This section allows you to define how values should be displayed in the Tabular Editor (Figure 15) used for River Operations. More information about the Tabular Editor can be fund here (Tabular Editor). Figure 16 shows the settings for Historic values. These configuration options are the same for Historic Override, Forecast and Forecast Override.
The definition of "today" is the end of the historical period (Today is defined when you click configure on the simulation tool bar after River Operations as been turned on) . The last time-step of the historical period is calculated as the latest time-stamp that is common to all time-series sources in the scenario. You can control the background colour of the cells that are associated with "today" using the Today item.
Water takes a finite amount of time to flow through a river system. This lag is represented in the Tabular Editor by discontinuous highlighting. You can control the background colour of the time-associated cells using the Cutout item.
These allow you to set how particular recorders in the Tabular view are displayed. To Add New Template right click on “Templates” and select “Add New Template” (Figure 17)
You can define the appearance of recordable elements for each type of node. To format a cell, add the required node from the “Node” drop down menu. The recorded elements specific to that node will then be available via the “Recorder” drop down menu. (Figure 18)
To format the items, expand the menu for the template and set the format for the four different options. For each recordable element, you can control:
In addition, you can define distinctive appearances for elements according to whether the underlying data was obtained from:
As different templates can refer to the same recorder, the Template Priority box is used to determine which template should be used. Where a recorder matches two different templates, the template higher in the list will be used.
These options (Figure 19) are the convergence criteria of the algorithm that finds a solution for each wetland within the scenario. They control how long the algorithm spends finding the best match, and how good that match is.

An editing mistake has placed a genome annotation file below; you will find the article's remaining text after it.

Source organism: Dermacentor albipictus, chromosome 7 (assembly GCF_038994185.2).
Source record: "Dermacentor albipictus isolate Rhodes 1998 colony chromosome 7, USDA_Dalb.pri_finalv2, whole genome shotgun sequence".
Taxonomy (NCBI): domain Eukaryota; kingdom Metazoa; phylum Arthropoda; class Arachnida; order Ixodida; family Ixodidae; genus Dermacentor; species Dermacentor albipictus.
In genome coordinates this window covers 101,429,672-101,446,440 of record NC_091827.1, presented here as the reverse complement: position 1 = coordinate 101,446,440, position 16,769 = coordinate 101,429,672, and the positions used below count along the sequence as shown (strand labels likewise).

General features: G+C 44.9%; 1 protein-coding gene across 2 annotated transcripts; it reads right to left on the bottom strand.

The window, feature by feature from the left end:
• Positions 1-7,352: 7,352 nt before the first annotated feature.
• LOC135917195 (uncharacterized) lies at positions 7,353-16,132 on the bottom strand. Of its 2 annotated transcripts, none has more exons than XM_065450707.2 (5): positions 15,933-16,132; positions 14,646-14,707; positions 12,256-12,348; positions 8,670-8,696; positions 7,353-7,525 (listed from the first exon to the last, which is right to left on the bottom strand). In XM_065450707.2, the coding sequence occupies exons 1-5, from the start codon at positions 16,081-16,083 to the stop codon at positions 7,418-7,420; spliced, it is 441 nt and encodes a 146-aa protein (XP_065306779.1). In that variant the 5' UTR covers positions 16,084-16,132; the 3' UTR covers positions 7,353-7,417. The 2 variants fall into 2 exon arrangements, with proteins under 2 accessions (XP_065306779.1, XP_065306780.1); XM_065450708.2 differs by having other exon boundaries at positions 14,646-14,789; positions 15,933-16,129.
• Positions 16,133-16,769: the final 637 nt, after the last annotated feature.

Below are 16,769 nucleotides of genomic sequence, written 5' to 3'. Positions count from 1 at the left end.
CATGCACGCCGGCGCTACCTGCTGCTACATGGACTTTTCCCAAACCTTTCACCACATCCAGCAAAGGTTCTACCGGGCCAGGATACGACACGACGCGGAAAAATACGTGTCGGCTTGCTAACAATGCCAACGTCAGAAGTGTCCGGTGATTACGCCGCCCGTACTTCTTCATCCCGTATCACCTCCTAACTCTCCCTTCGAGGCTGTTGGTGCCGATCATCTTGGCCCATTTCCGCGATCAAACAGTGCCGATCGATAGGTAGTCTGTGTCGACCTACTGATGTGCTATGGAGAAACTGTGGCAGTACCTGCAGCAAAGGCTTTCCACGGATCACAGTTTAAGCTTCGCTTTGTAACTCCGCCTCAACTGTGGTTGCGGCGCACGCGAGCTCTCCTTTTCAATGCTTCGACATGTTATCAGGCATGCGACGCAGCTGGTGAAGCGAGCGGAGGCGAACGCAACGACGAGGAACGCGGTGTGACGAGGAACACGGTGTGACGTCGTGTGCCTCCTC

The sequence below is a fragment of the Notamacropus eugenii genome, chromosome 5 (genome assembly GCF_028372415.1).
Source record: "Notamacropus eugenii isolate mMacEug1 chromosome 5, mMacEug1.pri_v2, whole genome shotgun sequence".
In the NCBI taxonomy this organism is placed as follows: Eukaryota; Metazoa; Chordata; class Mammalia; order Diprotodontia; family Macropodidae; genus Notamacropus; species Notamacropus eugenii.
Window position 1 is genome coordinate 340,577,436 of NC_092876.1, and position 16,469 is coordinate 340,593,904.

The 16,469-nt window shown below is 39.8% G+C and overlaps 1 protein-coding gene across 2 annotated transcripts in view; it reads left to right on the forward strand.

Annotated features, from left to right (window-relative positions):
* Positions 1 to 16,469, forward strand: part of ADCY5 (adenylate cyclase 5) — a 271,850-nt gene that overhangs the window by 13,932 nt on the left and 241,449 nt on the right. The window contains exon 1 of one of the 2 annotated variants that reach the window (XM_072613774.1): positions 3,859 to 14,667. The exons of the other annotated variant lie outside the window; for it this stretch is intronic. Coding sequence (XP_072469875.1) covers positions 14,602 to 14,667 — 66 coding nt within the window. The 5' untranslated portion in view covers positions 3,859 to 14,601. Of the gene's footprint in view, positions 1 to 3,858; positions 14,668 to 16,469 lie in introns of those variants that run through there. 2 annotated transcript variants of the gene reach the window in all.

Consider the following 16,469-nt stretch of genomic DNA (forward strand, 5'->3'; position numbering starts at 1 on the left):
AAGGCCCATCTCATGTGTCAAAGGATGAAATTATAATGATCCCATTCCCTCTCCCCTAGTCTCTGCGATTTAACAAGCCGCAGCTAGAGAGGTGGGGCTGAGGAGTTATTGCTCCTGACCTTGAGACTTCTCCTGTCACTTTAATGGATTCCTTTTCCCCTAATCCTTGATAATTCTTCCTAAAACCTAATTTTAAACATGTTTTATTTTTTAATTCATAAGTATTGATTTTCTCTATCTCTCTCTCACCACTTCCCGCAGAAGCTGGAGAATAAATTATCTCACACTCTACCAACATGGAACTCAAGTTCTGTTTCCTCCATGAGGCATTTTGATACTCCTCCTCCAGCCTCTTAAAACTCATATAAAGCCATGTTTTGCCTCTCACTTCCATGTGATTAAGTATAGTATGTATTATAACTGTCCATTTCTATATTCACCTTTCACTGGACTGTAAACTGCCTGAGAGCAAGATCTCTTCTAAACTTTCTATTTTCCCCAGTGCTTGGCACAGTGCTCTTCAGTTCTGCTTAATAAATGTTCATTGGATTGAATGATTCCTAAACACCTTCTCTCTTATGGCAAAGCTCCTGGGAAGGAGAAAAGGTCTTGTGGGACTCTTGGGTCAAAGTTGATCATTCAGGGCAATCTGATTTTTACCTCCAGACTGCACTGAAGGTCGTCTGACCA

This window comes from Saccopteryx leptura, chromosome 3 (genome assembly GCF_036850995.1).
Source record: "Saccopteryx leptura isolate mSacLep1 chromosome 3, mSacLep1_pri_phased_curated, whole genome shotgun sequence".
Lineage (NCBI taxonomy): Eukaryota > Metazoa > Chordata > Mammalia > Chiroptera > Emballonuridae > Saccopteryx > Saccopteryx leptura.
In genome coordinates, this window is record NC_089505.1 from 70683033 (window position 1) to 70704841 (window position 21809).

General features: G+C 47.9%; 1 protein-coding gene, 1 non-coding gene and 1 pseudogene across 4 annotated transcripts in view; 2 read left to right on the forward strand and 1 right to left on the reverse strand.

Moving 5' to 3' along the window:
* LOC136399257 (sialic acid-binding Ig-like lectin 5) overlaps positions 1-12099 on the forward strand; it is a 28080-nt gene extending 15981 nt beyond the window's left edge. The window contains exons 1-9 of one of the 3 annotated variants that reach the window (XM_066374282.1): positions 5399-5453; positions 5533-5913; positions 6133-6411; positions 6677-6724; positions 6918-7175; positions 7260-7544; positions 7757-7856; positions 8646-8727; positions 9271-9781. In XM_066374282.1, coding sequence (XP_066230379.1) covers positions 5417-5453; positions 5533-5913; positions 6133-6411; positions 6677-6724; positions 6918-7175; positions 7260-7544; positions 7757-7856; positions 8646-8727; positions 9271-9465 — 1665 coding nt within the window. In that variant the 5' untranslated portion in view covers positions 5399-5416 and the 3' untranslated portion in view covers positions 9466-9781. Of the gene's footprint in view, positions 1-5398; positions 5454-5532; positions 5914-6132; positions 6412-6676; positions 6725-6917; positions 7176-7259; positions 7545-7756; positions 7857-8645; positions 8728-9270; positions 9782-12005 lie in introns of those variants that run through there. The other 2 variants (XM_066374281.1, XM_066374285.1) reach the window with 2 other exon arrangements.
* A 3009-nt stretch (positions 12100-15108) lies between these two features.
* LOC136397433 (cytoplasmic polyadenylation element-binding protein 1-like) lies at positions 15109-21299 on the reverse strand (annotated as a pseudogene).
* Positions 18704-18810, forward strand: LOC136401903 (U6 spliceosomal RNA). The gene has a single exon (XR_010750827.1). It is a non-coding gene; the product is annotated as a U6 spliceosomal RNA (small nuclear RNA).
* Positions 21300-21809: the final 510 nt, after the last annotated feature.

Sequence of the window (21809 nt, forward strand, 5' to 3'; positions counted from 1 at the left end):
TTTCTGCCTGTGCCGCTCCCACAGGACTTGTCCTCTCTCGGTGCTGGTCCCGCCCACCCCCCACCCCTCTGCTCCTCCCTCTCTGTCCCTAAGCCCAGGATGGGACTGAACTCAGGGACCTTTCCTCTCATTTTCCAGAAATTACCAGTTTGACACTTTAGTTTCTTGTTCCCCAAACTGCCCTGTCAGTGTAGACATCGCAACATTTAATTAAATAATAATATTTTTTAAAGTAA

A solution for a wetland on any given timestep will consist of a number of water surface elevations and conveyance flows between wetland nodes. The solution can be said to have a 'precision' related to the estimated mass balance error of the solution - specifically the precision is the root mean square of the mass balance errors in m3.
|Maximum Iterations||The algorithm uses an iterative approach and will try to stop after this number of iterations.||Generally the algorithm will converge within approximately 5 iterations for most models and timesteps. Certain relastionships can be difficult for the algorithm to solve and a larger number gives a greater likelihood a good solution will be found. It can be a good idea to set a large number of maximum iterations when troubleshooting the wetland components of a model. Iterations will not be used unless the algorithm believes they can improve the result, so there is little harm in a large number.|
|Maximum Halving Steps|
Sometimes the algorithm cannot solve a time step as behaviour changes on a sub time step level. This option tells the algorithm to split the time step in half, and solve each half. This splitting can be repeated until this threshold is reached.
If the algorithm cannot find a good solution for a model, and believes this is because of underlying discontinuities, it will create two half length time steps, solve them and then create a composite solution. If the halved time step still has a discontinuity, this will repeat.
Warning: this number can dramatically increase run time. A large number of time step halving events tends to indicate a problem in the underlying model.
The primary criteria for the algorithm to stop iterating. Once the precision of a solution is at or below this threshold it is considered to be 'good enough', and no further iterations will be performed.
The lower this number is, the more precise the answer is, but the longer it will take to run. 1 is often a good compromise.
|If the algorithm is producing solutions with precisions above the convergence limit it may represent a problem with the model - or it may mean it is simply necessary to spend some more time calculating an answer. Increase the Maximum Iteration and Maximum Halving Steps until the convergence comes within range. If these numbers are quite large and the precision is still to high it is very likely there is an issue with the numbers in your wetland model.|